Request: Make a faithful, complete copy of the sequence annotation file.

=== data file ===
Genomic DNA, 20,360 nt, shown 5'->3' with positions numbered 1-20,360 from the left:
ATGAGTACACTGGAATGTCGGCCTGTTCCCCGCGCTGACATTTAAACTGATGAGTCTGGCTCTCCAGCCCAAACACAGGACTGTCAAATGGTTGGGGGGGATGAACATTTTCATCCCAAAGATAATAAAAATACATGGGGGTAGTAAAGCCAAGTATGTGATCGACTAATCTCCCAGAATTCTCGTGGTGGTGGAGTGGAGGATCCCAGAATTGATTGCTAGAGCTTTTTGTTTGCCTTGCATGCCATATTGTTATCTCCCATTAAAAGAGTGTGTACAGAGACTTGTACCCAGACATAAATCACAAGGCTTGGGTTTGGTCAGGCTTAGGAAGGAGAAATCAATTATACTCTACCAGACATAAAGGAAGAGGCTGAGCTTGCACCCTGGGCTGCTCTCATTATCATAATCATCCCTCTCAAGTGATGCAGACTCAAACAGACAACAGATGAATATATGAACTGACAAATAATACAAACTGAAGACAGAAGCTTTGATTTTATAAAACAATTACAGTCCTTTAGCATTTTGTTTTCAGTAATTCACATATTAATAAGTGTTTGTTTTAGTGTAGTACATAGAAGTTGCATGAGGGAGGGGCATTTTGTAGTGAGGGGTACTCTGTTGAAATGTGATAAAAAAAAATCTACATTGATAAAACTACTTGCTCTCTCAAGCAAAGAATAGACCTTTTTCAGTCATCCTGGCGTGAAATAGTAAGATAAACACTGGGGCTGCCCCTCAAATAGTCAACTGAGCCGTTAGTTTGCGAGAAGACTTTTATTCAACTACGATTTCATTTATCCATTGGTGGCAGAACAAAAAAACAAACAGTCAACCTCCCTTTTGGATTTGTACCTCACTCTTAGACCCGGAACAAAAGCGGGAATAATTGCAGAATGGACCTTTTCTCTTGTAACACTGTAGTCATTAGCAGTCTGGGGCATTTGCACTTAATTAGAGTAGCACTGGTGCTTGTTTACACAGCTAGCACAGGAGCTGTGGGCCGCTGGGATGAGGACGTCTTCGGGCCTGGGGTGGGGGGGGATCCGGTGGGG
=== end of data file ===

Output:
Genomic DNA, 20,360 nt, shown 5'->3' with positions numbered 1-20,360 from the left:
ATGAGTACACTGGAATGTCGGCCTGTTCCCCGCGCTGACATTTAAACTGATGAGTCTGGCTCTCCAGCCCAAACACAGGACTGTCAAATGGTTGGGGGGGATGAACATTTTCATCCCAAAGATAATAAAAATACATGGGGGTAGTAAAGCCAAGTATGTGATCGACTAATCTCCCAGAATTCTCGTGGTGGTGGAGTGGAGGATCCCAGAATTGATTGCTAGAGCTTTTTGTTTGCCTTGCATGCCATATTGTTATCTCCCATTAAAAGAGTGTGTACAGAGACTTGTACCCAGACATAAATCACAAGGCTTGGGTTTGGTCAGGCTTAGGAAGGAGAAATCAATTATACTCTACCAGACATAAAGGAAGAGGCTGAGCTTGCACCCTGGGCTGCTCTCATTATCATAATCATCCCTCTCAAGTGATGCAGACTCAAACAGACAACAGATGAATATATGAACTGACAAATAATACAAACTGAAGACAGAAGCTTTGATTTTATAAAACAATTACAGTCCTTTAGCATTTTGTTTTCAGTAATTCACATATTAATAAGTGTTTGTTTTAGTGTAGTACATAGAAGTTGCATGAGGGAGGGGCATTTTGTAGTGAGGGGTACTCTGTTGAAATGTGATAAAAAAAAATCTACATTGATAAAACTACTTGCTCTCTCAAGCAAAGAATAGACCTTTTTCAGTCATCCTGGCGTGAAATAGTAAGATAAACACTGGGGCTGCCCCTCAAATAGTCAACTGAGCCGTTAGTTTGCGAGAAGACTTTTATTCAACTACGATTTCATTTATCCATTGGTGGCAGAACAAAAAAACAAACAGTCAACCTCCCTTTTGGATTTGTACCTCACTCTTAGACCCGGAACAAAAGCGGGAATAATTGCAGAATGGACCTTTTCTCTTGTAACACTGTAGTCATTAGCAGTCTGGGGCATTTGCACTTAATTAGAGTAGCACTGGTGCTTGTTTACACAGCTAGCACAGGAGCTGTGGGCCGCTGGGATGAGGACGTCTTCGGGCCTGGGGTGGGGGGGGATCCGGTGGGG